of 24 /24
The analysis of the Empirical Mode Decomposition Method Vesselin Vatchev, USC November 20, 2002
• Author

vikas-aryan
• Category

## Documents

• view

103

7

Embed Size (px)

### Transcript of EMD Algorithm

The analysis of the EmpiricalMode DecompositionMethodVesselin Vatchev, USCNovember 20, 2002The Empirical Mode Decompo-sition MethodFor a given real signal s(t) we look for a de-composition into simpler signals(modes)s(t) =Mj=1aj(t) cos j(t),where aj(t) is the amplitude and j(t) is thephase of the j-th component. Each of the com-ponents has to have physical and mathemat-ical meaning. Let s(t) be mono componentsignal, i.e. we can nd representation of theforms(t) = a(t) cos (t)that is both physically(

(t) 0) and mathe-matically meaningful. There are innitely manyways to construct such representations but itis often advantageous to write the signal incomplex formS(t) = s(t) +isi(t) = A(t) expi(t)and to take the actual signal to be the realpart of the complex signal. The imaginary partsi(t) of S(t) has to be chosen to achieve asensible physical and mathematical description.If we can x the imaginary parts we can thenunambiguously dene the amplitude and thephase byA(t) =

s2+s2i ; (t) = arctan ssi.How to dene the imaginary part? quadrature method analytic signal method - si(t) is the Hilberttransform of s(t).instantaneous frequency of s(t) is

(t)instantaneous bandwidth is |a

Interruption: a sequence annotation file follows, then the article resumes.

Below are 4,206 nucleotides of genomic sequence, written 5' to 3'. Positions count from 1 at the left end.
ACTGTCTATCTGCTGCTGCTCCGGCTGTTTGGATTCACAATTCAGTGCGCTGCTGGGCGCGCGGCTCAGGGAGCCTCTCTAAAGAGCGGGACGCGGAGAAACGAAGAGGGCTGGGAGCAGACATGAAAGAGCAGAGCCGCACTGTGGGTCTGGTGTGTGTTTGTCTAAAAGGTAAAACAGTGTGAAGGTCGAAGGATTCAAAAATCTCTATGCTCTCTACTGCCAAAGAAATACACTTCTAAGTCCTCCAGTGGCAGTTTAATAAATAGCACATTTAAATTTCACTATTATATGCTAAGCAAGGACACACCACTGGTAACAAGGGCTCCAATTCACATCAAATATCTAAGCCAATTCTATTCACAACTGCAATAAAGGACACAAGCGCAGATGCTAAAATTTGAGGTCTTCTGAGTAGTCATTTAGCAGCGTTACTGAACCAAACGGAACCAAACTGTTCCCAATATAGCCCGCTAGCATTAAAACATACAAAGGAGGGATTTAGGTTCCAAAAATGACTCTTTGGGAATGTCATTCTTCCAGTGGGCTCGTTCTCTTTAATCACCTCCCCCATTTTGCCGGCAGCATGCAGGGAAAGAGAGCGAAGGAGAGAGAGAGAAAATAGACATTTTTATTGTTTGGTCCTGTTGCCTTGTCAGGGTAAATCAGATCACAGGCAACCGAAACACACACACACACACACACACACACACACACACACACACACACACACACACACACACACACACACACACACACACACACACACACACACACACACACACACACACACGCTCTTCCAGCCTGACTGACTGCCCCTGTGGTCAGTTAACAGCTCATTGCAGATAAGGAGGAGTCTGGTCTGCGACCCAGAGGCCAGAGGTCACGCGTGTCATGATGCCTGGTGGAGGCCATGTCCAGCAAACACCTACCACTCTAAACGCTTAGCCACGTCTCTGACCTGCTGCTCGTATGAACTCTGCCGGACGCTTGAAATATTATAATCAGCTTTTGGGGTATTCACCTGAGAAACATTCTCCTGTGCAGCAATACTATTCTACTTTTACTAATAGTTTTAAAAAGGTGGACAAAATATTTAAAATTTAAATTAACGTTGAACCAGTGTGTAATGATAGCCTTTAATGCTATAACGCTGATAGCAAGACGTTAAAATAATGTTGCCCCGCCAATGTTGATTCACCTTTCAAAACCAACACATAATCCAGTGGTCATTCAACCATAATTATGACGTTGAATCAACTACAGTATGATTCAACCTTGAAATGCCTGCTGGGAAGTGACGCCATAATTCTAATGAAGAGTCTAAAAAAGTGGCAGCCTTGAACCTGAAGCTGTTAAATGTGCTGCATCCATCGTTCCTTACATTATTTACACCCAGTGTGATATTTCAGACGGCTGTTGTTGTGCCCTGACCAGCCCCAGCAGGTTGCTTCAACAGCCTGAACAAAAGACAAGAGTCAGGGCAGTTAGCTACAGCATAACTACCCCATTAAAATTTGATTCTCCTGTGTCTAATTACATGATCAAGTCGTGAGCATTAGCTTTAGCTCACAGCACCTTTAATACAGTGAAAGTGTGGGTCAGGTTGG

(t)a(t)|.narrow band instead of mono-component.The most popular example iss(t) = Acos (t).Some paradoxes exist. To avoid them, Huang,et al ( N.E. Huang, Z. Shen, and S.R. Long, Anew view of nonlinear water waves: the Hilbertspectrum, Annu. Rev. Fluid Mech. 31 (1999),417457) have developed a method, termedthe Hilbert view, for studying nonstationaryand nonlinear data in nonlinear mechanics.Main tools Empirical Mode Decomposition Method (EMD) Intrinsic Mode Functions (IMFs) Hilbert Transform.Main ideaFirst identify the appropriate time scales thatwill reveal the physical characteristics of thestudied system and then to decompose thefunction into modes intrinsic to the function.The EMD method was motivated from thesimple assumption that any data consists ofdierent simple intrinsic mode oscillations. the time between successive zero-crossings; the time between successive extrema; the time between successive curvature ex-trema.Intrinsic Mode Function (IMF)(a) The number of local extrema of andthe number of its zero-crossings must ei-ther be equal or dier at most by one.(b) At any time t, the mean value of theupper envelope (determined by the localmaxima) and the lower envelope (deter-mined by the local minima) is zero.The instantaneous frequency obtained by ap-plying the Hilbert transform to functions ofthe above type is very well localized in thetime-frequency domain and reveals importantcharacteristics of the signal. Figure 1 is re-produced from Huang et al and compares theHilbert, Wavelet and Fourier spectra for a fre-quency and amplitude modulated signals thatare IMFs. Figure 2 illustrates the EMD methodfor a physical signal of length of day.Comparison of SpectraHilbert, Wavelet, FourierEMF Decompositonfor Length of Day Data(Huang, et al)The EMD Method to decompose f as alinear combination of IMFs nSet n := 0 and f0 := f.Step 1. Set h0 := fn and k := 0.Step 2. Construct the Upper Envelope forhkIdentify all the local extrema, then t allthe local maxima by a cubic spline inter-polant for use as the upper envelope U(t).Step 3. Construct the Lower Envelope forhkProceed in a similar way as Step 2, butreplacing the local maxima as knots, by thelocal minima.Step 4. SiftIdeally, the functions U and L should en-velop the data between them, i.e., L(t) hk(t) U(t), for all t. Their mean is de-noted by mk(t), and the k-th component isdened ashk+1 := hk mk.If hk+1 is not an IMF,then increment k, return to Step 2 andrepeat the procedure (i.e., withhk+1 in place of hk).else dene the IMF n as hk+1 and theresidual fn+1 as fn n. If a con-vergence criteria is not met, in-crement n and return to Step 1.Convergence criteria typically con-sist of testing if the residual is eithersmaller than a predetermined valueor is a monotonic function)In view of the possible deciency of the en-velopes and to make the algorithm more ef-cient Huang et al suggest that the stoppingcriterion on the inner loop be changed fromthe condition that the resulting function tobe an IMF to the single condition that thenumber of extrema equals to zero-crossingsalong with visual assessment of the iterates.f(t) =Nn=1n +rN+1where rN+1 = fN+1 is the residual.f(t) =